Annual Theme

2021: Built Order

The architecture of the space around us has a considerable influence on our everyday lives. However, the resulting layout is rarely accidental and unintentional. Architects who design government and administrative buildings, urban spaces, libraries or other built structures have always been guided by the aesthetic as well as functional requirements and needs that are placed on the buildings and architectures they design. The result is architecturally manifested space that intends to reflect and constitute political-social orders and ideals or designed with regard to specific forms of exercising and securing power. As part of its annual theme of 2021 “Built Order”, the LOEWE research project “Architectures of Order: Practices and Discourses between Design and Knowledge” will deal with various spaces of power in the first half of the year and investigate the interrelationship of architectural and spatial with political and social orders as well as cultural practices.

The starting point for the thematic orientation of the second half of the year, “Storing Knowledge,” is the observation that architecture configures knowledge spatially and thus plays a significant role in the modulation, enforcement, canonization and institutionalization of epistemic models. Archives, libraries, museums and universities can be understood as materialized knowledge orders: the knowledge that is collected, selected, ordered, indexed and mediated in these places is framed spatially. The project will investigate the extent to which the concrete architectural framing has an effect on organizational or knowledge structures.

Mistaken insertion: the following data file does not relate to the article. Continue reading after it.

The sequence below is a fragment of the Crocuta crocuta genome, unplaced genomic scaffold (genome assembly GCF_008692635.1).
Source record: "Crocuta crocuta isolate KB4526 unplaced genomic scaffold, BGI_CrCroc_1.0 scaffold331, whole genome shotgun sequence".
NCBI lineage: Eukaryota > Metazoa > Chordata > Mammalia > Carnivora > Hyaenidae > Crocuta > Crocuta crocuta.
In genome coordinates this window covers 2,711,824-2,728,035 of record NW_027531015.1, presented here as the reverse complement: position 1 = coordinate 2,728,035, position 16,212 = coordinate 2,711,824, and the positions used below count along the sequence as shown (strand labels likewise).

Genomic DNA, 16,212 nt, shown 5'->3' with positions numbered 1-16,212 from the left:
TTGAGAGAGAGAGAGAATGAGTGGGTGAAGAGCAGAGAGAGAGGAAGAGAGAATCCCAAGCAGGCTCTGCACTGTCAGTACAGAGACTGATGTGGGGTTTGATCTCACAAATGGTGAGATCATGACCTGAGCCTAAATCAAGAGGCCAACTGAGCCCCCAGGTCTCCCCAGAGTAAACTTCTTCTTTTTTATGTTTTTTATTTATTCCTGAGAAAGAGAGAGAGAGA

In 2021, we want to approach these topics through a variety of event formats – including lectures, panel discussions and workshops – and will include historical and theoretical perspectives as well as those from archival and construction practices.

2022: Designing Order

The third year of the project deals with questions of the importance of design both as an indicator of the effectiveness of regulatory concepts and as a process of their creation. In joint events, the theory will be examined to determine whether architectural design plays a key role in the analysis of scientific and social practices of order at the intersection of science and empirical knowledge.

A lecture series with the working title “Designing Order – Ordering Design” is planned for 2022. This will include lectures by renowned Hessian and international architecture and engineering firms in which they will present their current architectural designs with regard to the creation of order(s). On the one hand, this format will provide a collection of contemporary architectural practices of order; on the other hand, the public will be informed about current construction projects.

2023: Order/Chaos